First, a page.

• Jarrett Middle, 55.7 percent
  • McGregor Elementary, 60.7 percent
  • Pipkin Middle, 61.4 percent
  • Watkins Elementary, 60.7 percent
  • Westport Elementary, 54.3 percent
  • Westport Middle, 24.3 percent
  • Williams Elementary, 55.7 percent.

The bill now heads to the Senate, where it’s expected to be considered among a few other planks of Republicans’ education reform goals. Sen. Bob Onder, R-Lake St. Louis, said bills relating to virtual courses and education savings accounts also were ahead on the upper chamber’s agenda.

Sen. Jill Schupp, D-St. Louis County, said she had some concerns about the charter school bill and looked forward to trying to find ways to compromise on education in general, including cuts to higher education and public school transportation.

‘Circuit breaker’ might be lone tax credit repealed

In an effort to balance the fiscal 2018 budget, the House passed a measure eliminating a property tax credit, known as the “circuit breaker,” used by low-income and disabled seniors who rent living space. House Budget Chair Rep. Scott Fitzpatrick, R-Shell Knob, has said that the move could offset Greitens’ proposed cuts to funding for in-home and nursing care.

The credit costs the state about $55 million, about as much as it did when former Gov. Jay Nixon, a Democrat, wanted to repeal it four years ago following recommendations from a tax study group. Greitens has a tax reform committee of his own, but that group will not deliver its recommendations until the summer.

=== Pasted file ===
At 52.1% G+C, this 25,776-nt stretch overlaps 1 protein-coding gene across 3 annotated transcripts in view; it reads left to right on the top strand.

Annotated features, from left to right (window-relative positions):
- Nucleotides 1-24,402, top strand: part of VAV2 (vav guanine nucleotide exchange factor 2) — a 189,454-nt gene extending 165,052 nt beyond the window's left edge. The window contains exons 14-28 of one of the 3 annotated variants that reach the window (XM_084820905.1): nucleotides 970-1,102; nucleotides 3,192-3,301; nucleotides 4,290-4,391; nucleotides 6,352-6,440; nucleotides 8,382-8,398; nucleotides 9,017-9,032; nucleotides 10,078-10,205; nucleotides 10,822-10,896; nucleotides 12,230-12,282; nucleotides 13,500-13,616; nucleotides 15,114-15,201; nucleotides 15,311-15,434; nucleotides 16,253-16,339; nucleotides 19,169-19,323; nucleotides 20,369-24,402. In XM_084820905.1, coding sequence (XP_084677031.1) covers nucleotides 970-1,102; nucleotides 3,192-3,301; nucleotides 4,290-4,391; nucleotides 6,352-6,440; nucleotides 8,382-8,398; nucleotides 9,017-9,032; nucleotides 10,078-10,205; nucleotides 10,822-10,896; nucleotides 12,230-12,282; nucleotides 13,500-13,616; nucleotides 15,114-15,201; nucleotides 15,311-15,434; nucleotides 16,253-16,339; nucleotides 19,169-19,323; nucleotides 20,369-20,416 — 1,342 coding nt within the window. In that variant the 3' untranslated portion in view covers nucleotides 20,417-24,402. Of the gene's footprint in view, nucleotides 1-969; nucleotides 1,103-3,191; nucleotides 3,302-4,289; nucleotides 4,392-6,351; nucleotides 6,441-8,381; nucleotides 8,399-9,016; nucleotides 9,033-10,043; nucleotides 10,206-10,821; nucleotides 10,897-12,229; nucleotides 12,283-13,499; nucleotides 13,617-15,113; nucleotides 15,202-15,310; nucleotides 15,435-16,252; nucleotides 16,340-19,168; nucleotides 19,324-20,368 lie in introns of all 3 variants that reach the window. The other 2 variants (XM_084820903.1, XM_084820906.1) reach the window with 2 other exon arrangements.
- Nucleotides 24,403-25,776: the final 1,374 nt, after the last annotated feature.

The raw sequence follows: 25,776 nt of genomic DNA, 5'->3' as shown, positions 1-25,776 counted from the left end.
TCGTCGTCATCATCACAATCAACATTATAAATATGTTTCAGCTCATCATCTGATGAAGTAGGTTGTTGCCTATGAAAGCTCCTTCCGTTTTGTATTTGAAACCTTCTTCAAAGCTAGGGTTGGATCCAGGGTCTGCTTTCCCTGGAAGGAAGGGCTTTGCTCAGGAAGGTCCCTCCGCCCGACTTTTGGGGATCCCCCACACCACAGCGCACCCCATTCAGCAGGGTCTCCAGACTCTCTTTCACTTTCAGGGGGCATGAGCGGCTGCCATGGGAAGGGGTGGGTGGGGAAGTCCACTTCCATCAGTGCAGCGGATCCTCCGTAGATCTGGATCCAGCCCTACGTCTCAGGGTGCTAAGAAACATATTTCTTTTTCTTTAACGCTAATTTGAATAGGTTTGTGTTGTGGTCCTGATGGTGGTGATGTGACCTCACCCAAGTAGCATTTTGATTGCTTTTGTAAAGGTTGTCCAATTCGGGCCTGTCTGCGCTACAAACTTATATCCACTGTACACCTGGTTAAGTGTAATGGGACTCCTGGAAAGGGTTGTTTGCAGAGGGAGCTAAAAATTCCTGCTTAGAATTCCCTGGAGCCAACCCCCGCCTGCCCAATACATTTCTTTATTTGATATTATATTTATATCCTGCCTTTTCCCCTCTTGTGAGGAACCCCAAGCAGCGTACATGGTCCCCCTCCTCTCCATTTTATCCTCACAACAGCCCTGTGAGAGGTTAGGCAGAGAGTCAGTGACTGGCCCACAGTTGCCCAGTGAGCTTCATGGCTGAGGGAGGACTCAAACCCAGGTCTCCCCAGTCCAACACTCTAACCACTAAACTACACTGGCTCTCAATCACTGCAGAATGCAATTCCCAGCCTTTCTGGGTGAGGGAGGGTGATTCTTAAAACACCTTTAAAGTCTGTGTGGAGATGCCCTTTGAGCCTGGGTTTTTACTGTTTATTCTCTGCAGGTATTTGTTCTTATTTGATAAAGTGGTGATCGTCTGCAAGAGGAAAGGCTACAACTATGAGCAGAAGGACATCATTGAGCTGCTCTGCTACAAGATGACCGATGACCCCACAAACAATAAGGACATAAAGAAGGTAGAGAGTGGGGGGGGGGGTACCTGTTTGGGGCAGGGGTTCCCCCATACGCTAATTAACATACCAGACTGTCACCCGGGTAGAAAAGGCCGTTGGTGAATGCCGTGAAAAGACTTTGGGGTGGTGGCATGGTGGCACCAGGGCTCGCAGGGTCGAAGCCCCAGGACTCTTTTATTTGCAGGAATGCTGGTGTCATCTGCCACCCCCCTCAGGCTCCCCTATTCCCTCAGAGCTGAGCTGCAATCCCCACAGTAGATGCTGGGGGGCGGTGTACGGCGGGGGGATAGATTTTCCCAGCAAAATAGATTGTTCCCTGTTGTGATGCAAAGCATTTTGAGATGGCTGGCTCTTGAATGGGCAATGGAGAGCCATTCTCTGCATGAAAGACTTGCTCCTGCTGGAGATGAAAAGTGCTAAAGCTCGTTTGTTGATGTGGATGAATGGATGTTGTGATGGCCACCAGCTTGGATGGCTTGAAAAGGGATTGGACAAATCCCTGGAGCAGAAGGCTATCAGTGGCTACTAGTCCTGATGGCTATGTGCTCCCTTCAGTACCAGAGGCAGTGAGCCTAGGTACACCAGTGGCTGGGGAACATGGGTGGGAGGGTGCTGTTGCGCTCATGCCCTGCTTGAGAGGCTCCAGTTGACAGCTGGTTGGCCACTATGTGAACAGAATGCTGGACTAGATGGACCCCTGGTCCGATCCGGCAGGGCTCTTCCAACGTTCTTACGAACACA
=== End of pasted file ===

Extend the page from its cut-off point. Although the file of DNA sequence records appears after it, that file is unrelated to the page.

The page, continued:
House Speaker Pro Tem Rep. Elijah Haahr, R-Springfield, said cutting the circuit breaker tax credit could allow the state to spend money in a way that attracts federal matching funds.

“It’s a more efficient way that we can allocate it and get it to those seniors that need it,” Haahr said. He also is a member of Greitens’ tax committee and added that no other current tax credit repeal efforts came to mind.

Among the opponents to the “circuit breaker” cut is the Missouri Association of Area Agencies on Aging. That organization’s executive director, Catherine Edwards, proposes preserving the circuit breaker credit while also keeping intact the existing eligibility requirements for in-home and nursing care and finding new sources of revenue to pay for senior services.

“We fully recognize the constitutional mandate to have a balanced budget in the state of Missouri, but balance is the key word in that sentence,” Edwards said in a news release. “Severe cuts to senior programs fall disproportionately on people who truly need the resources that the state can, and should, provide.”

This proposal passed the House, 85-72. As with the charter school bill, most Springfield-area representatives voted for this change, with Moon, Morris and Quade dissenting.

Praise, prison problems and parental leave